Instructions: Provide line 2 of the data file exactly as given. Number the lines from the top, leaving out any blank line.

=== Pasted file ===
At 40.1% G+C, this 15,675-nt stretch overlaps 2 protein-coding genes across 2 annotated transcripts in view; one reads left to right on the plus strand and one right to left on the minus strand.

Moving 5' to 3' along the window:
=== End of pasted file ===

Moving 5' to 3' along the window: